Star Trek into Darkness

 

Finally after 4 years, JJ Abrams has given us a sequel to the excellent revamp of Star Trek. After taking all the key elements of the franchise (mainly from Wrath of Khan) and starting everything from scratch with in the mould of a summer blockbuster with a ton of lens flare, he made a Star Trek film that pleased fans and new comers with what is one of the best sci-fi films in recent years. The sequel does what you’d expect. It raises the stakes as Kirk (Chris Pine) takes things personally by goes after a criminal ken as John Harrison (Benedict Cumberbatch) who has viciously attacked the federation. Again with most of these resent blockbusters, there isn’t much to say without spoiling the crap out of it. Service to say, there is plenty of fighting, explosions, races at warp speed and bags and bags of lens flare.
Cumberbatch is a great villein, coldly sneering in a snake-like manner as he chews the scenery, stealing every scene he’s in. However this film is still all about Kirk and Spock and Pine and Zachary Quinto are just as great together as they were last time around. Bouncing off each other as their bromance is put to the test when their personal moral values clash. Abrams proves once again that he is the perfect choice to take on Star Wars as the popcorn blockbuster director of choice. Everything from final fight with Khan (to which would reveal too much if I say any more) to the Indiana Jones style opening sequence that suggests that he maybe the next in line to take Speiburg’s shoes. Into Darkness does what all good sequels should by upping the ante with bigger and better action scenes but where as the first film, dealer with how Kirk, Spock and co come to start their relationship and adventures together, this deals with just what they truly mean to each other and at what cost.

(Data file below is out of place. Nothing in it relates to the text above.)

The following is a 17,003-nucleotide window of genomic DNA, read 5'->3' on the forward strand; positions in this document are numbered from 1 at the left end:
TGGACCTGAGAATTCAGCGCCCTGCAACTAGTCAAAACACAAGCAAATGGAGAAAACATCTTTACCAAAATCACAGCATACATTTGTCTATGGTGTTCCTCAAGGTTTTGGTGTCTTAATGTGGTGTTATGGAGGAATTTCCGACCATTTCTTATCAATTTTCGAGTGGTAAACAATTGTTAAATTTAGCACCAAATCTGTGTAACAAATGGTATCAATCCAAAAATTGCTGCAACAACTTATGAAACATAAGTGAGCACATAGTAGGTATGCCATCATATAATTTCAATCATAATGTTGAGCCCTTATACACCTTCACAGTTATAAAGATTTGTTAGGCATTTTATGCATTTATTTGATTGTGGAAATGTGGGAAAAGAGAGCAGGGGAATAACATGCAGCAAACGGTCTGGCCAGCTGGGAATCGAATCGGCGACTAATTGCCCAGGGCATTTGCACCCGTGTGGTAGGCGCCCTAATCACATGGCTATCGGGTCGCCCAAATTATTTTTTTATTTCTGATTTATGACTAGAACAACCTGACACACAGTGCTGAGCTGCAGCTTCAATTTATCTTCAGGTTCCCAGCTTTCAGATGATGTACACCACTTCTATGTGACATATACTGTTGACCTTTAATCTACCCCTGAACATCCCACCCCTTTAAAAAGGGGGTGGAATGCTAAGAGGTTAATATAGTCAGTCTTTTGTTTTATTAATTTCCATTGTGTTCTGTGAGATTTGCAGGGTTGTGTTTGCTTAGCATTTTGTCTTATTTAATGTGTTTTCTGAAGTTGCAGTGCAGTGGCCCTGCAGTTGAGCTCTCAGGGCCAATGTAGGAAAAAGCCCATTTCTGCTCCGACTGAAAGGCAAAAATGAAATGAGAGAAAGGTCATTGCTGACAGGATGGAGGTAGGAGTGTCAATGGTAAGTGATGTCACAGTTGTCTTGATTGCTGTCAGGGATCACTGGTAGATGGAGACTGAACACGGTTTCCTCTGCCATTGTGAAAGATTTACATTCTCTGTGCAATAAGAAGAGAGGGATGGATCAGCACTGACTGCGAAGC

Star Trek into Darkness is not as perfect as the first film though. Parts of the story and nods the original feel at times out of character, ill-judged or just too on the nose. Such as the use of Leonard Nimoy returning as Spock prime only exists as a bit of exposition and a chance to have Leonard Nimoy back on the screen. Some of the supporting cast feel like tagged on roles this time around. Chekov and Sulu get their own moments in the film, they still feels like a footnote here and Alice Eve playing Carol Marcus don’t get much to do sadly. However that is the problem where you have so many characters to play with, it’s very hard to give them all enough screen time. On the over hand Karl Urban gets most of the laughs with his Amongst many things that i can’t get into that would be spoilerific, this is solid entertainment. For all the many little fragments where it drops the ball like the ending that lacked a true pay off, it does most things right by paying homage to other Star Trek story lines but with a twist that matches the character arch of Kirk and Spock, and as much as Cumberbatch is the centre point of the film, it’s still their show. On a side note, more Peter Weller in films please. Thank you..

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